5 Things I Do to Fight Anxiety


By the time you read this, I will have taken my first exam of the semester. It was supposed to be last week, but I was busy battling the flu, so this week it is. Here’s the funny thing. You know what I’m most anxious about? Not being anxious.

I feel adequately prepared. Comfortable with the material. Questions answered. I don’t feel anxious. And it’s terrifying.

I have dealt with anxiety for as long as I can remember. Whether it was school, an extracurricular activity or simply hanging out with friends — it all brought me anxiety.

For a while I was pretty “high-functioning.” Anxiety didn’t stop me from doing the things I wanted to do. But somewhere along the way, I gave in. I let my anxiety rule the day. Somewhere along the way, I lost myself.

Anxiety is a form of fear. It makes every task a mountain and steals joy away from the little things in life. Here’s what anxiety looks like for me:

It looks like staying at home when I’m invited to a party. Because I might get lost on the way. I might not be able to find a parking spot. I might not know anybody. I might not know what to say. I might not like any of the food. You name it, I’m anxious about it. So I just stay home.

It looks like not going back to school even though I really want to. Because I might get overwhelmed. I might not know what the professor is talking about. I might not understand the material. I might fail a test. My research proposal might get denied. So I withdraw before I even get a chance to start.

It looks like not applying for a job or a promotion even though it might be a good fit. Because I might be rejected. I might make a fool of myself in the interview. I might get in over my head. So I let my resume collect dust on my desk.

Anxiety is composed of a long list of “mights.” Some would call them irrational “mights,” but to me they are completely rational. They are plausible possibilities that are likely to happen in any given situation. And the uncertainty of them makes me anxious.

Besides preventing me from doing things, anxiety causes me a lot of other issues. Issues like biting my nails, being late, not speaking up for myself, sleeping excessively… among other things.

But I have a job. I’m going to school. I’d say I have a few friends. I mean, I do still bite my nails. I’m late sometimes. I get more than my eight hours of sleep in. But I’m still doing things that give me anxiety. How?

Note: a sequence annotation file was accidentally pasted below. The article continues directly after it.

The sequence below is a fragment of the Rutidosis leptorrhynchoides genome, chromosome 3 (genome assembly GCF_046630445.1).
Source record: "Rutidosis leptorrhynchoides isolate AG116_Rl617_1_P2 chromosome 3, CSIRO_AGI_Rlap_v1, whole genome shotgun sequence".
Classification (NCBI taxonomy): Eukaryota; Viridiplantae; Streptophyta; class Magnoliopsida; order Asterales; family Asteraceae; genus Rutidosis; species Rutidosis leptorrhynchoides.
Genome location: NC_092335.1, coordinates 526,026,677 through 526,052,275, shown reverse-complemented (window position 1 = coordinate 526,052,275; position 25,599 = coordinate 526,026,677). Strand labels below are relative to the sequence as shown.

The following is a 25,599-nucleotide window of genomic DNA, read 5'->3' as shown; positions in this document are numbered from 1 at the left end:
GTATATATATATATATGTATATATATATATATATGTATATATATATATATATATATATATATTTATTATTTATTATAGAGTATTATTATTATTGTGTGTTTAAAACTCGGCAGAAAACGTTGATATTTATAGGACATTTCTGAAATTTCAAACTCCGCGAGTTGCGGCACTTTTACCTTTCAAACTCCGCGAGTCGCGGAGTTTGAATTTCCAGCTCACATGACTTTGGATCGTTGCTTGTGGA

1. I get my nails done. 

Some people think this is a waste of money, but for me it’s not. First of all, it’s a form of self-care. Second of all, it gives me confidence in the way I look. Third of all, it prevents me from biting them. Overall it’s a win win win. So to the salon I go.

2. I give myself some extra time.

I set a ridiculous amount of alarms. Some people might call it excessive, but it works for me. It reduces my anxiety about waking up on time or being late to an event. So beep beep beep goes my alarm every five minutes. Deal.

3. I surround myself with supportive people.

Everyone needs a few cheerleaders in their lives, especially when it comes to doing tough things. I have a few close people I share my challenges with and they support me in conquering them. Knowing I don’t have to face my demons alone makes things a little more manageable. I’ll take all the help I can get.

4. I meditate.

I try to get to work a few minutes early so I have time to sit in my car and do a short meditation before heading into the chaos of the day. It helps me calm down and focus my energy on the positive. I’m a chronic worrier. Meditation helps me let go of the past, stop predicting the future and focus on the present.

5. I face my fears.

Let’s get real. Some of this is just exposure therapy. You have to do it anyway. I equip myself with as many tools as I can and then I just go into the world. I have a job, I started school, I go to parties. I don’t necessarily like the process, but I like the results. So that’s what I have to focus on. Use my tools and think about the results. Then I can conquer my fears.

The “hows” are great, but what that last point is really saying is you have to find your “why.” Why do you want to do the things you’re anxious about? Is it to get more friends? Secure your dream job? Earn a degree? Build your confidence? Start a new hobby? Date again? Become a writer? A musician? An artist?

Why do you want to face your fears?

For me, it’s because I’m tired of being chained to the wall. Anxiety has placed me in a prison. All I get to do is watch the world happen around me. Terrified. And I’m tired of it. I’m tired of watching other people have fun and be successful while I just watch from the sidelines. And if getting in the game means doing things that make me anxious, then that’s what I’ll do. I’ll do it with a manicure, a bunch of alarms and a short meditation, but I’ll do it.

Because I’m tired of being a slave to my fears.

Unsplash photo via Daniel Monteiro


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